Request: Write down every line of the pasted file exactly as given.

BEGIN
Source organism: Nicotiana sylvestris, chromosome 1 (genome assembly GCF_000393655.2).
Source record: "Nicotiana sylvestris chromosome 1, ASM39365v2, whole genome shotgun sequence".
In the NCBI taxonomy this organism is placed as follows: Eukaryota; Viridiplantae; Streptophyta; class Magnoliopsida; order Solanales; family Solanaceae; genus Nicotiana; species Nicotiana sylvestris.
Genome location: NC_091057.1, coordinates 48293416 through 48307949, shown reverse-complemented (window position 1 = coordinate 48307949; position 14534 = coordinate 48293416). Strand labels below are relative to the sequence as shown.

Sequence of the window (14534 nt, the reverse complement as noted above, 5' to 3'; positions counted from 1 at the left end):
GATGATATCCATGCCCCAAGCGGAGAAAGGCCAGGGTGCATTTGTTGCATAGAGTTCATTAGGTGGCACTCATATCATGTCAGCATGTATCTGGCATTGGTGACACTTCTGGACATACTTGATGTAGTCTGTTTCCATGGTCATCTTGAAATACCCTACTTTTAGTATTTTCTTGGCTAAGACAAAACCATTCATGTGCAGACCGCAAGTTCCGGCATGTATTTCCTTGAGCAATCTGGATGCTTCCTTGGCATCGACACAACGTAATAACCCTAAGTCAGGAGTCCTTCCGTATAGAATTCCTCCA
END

Source organism: Nicotiana sylvestris, chromosome 1 (genome assembly GCF_000393655.2).
Source record: "Nicotiana sylvestris chromosome 1, ASM39365v2, whole genome shotgun sequence".
In the NCBI taxonomy this organism is placed as follows: Eukaryota; Viridiplantae; Streptophyta; class Magnoliopsida; order Solanales; family Solanaceae; genus Nicotiana; species Nicotiana sylvestris.
Genome location: NC_091057.1, coordinates 48293416 through 48307949, shown reverse-complemented (window position 1 = coordinate 48307949; position 14534 = coordinate 48293416). Strand labels below are relative to the sequence as shown.

Sequence of the window (14534 nt, the reverse complement as noted above, 5' to 3'; positions counted from 1 at the left end):
GATGATATCCATGCCCCAAGCGGAGAAAGGCCAGGGTGCATTTGTTGCATAGAGTTCATTAGGTGGCACTCATATCATGTCAGCATGTATCTGGCATTGGTGACACTTCTGGACATACTTGATGTAGTCTGTTTCCATGGTCATCTTGAAATACCCTACTTTTAGTATTTTCTTGGCTAAGACAAAACCATTCATGTGCAGACCGCAAGTTCCGGCATGTATTTCCTTGAGCAATCTGGATGCTTCCTTGGCATCGACACAACGTAATAACCCTAAGTCAGGAGTCCTTCCGTATAGAATTCCTCCA